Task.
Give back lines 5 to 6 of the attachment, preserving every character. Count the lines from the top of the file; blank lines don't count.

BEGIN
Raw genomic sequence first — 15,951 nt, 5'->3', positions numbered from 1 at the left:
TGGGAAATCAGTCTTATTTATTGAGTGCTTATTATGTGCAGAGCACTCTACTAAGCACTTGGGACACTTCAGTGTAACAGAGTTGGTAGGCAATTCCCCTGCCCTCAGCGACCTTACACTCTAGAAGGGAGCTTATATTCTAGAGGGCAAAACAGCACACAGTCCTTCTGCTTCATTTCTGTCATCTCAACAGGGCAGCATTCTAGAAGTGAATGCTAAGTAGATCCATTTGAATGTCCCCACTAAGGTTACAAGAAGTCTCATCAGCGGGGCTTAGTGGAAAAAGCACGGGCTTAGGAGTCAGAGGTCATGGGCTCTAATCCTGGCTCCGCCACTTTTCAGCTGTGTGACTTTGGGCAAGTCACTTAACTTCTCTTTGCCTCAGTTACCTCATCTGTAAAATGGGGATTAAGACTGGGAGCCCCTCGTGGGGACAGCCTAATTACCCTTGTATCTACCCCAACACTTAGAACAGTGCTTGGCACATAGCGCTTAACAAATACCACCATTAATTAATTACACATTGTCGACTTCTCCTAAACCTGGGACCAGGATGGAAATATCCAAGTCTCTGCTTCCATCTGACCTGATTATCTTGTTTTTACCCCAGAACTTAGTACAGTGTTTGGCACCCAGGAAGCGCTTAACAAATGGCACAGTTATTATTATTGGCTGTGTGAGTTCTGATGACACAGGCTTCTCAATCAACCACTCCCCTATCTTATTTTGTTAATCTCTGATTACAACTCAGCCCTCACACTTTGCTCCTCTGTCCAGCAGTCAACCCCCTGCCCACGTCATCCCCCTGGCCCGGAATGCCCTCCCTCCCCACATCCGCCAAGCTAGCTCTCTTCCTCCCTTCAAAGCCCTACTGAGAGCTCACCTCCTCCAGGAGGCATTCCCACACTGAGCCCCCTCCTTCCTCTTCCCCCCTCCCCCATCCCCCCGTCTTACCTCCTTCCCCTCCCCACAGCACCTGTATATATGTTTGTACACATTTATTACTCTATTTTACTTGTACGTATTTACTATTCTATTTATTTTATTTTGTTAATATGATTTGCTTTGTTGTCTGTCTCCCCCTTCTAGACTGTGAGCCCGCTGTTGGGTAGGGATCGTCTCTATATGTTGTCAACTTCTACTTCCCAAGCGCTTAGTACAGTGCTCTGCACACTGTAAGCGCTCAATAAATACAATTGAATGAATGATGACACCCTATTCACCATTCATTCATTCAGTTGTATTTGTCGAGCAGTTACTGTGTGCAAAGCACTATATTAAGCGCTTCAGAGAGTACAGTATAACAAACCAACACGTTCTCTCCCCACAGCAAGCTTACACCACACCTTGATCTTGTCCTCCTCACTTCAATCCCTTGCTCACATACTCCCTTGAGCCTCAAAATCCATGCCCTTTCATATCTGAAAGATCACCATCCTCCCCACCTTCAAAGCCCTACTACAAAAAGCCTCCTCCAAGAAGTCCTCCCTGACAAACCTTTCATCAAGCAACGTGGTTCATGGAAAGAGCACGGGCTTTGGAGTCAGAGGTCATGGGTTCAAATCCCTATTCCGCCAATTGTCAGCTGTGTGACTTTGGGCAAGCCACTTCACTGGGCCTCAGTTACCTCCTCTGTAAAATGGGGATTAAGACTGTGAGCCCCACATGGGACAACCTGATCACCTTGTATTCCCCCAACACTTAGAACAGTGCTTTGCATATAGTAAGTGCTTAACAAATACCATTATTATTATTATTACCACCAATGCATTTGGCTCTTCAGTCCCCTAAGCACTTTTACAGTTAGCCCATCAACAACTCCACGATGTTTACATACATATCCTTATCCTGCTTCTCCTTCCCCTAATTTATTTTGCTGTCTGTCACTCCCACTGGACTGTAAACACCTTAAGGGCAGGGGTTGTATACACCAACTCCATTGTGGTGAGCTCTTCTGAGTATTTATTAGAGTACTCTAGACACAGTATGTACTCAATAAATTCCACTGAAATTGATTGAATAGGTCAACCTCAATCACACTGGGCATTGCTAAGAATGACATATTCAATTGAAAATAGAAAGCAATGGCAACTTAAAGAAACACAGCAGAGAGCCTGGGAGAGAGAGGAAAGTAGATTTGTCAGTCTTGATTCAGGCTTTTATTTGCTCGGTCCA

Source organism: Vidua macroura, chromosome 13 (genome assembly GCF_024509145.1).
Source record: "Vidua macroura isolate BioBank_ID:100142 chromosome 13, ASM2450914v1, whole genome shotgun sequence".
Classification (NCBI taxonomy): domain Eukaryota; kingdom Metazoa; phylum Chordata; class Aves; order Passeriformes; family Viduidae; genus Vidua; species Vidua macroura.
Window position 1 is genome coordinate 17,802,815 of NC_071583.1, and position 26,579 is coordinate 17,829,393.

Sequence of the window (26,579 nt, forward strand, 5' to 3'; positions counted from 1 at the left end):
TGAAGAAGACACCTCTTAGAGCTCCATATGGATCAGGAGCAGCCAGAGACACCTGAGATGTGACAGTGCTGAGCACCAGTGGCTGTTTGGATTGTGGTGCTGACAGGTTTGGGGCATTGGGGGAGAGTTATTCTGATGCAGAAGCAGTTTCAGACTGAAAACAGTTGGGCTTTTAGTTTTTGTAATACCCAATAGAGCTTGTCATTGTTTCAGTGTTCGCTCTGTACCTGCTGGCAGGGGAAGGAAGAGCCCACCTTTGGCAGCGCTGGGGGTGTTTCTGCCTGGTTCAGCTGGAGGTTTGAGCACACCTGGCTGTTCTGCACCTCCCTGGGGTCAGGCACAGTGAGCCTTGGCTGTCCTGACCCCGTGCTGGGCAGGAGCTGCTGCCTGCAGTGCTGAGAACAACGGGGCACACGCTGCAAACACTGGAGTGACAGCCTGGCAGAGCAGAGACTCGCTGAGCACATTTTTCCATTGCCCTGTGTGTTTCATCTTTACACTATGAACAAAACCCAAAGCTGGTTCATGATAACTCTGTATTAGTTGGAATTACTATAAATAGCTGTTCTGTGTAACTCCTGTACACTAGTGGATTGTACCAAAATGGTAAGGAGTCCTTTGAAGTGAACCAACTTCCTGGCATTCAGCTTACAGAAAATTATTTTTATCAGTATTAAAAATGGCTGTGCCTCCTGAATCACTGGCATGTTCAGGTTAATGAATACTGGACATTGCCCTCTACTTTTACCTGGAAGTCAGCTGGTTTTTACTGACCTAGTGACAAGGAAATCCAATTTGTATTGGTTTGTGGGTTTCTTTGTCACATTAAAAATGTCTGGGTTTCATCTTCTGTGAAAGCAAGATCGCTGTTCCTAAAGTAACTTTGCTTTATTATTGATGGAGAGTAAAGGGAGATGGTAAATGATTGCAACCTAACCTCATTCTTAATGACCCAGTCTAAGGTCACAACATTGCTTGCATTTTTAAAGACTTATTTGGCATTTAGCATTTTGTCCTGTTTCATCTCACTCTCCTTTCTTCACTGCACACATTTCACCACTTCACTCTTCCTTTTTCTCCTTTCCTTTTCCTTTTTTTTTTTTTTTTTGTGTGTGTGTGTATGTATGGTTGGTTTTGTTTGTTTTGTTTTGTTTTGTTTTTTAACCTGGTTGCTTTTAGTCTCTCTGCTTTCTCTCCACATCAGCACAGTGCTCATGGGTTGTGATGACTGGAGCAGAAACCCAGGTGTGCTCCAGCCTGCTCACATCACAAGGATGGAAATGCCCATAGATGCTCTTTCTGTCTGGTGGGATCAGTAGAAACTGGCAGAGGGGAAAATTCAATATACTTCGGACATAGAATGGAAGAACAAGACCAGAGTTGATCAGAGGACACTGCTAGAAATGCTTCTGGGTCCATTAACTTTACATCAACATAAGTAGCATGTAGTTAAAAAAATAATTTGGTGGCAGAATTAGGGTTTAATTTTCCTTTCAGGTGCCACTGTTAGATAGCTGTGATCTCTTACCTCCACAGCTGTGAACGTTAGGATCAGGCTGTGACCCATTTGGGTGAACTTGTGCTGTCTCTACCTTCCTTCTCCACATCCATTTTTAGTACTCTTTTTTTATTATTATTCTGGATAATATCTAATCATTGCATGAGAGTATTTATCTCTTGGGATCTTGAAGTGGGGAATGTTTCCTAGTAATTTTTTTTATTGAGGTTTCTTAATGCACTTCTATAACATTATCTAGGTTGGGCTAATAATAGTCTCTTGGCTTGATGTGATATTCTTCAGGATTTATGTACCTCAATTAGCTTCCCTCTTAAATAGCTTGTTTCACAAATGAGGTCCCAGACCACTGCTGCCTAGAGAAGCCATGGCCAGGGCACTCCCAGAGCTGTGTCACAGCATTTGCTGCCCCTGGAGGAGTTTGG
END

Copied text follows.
Classification (NCBI taxonomy): domain Eukaryota; kingdom Metazoa; phylum Chordata; class Aves; order Passeriformes; family Viduidae; genus Vidua; species Vidua macroura.
Window position 1 is genome coordinate 17,802,815 of NC_071583.1, and position 26,579 is coordinate 17,829,393.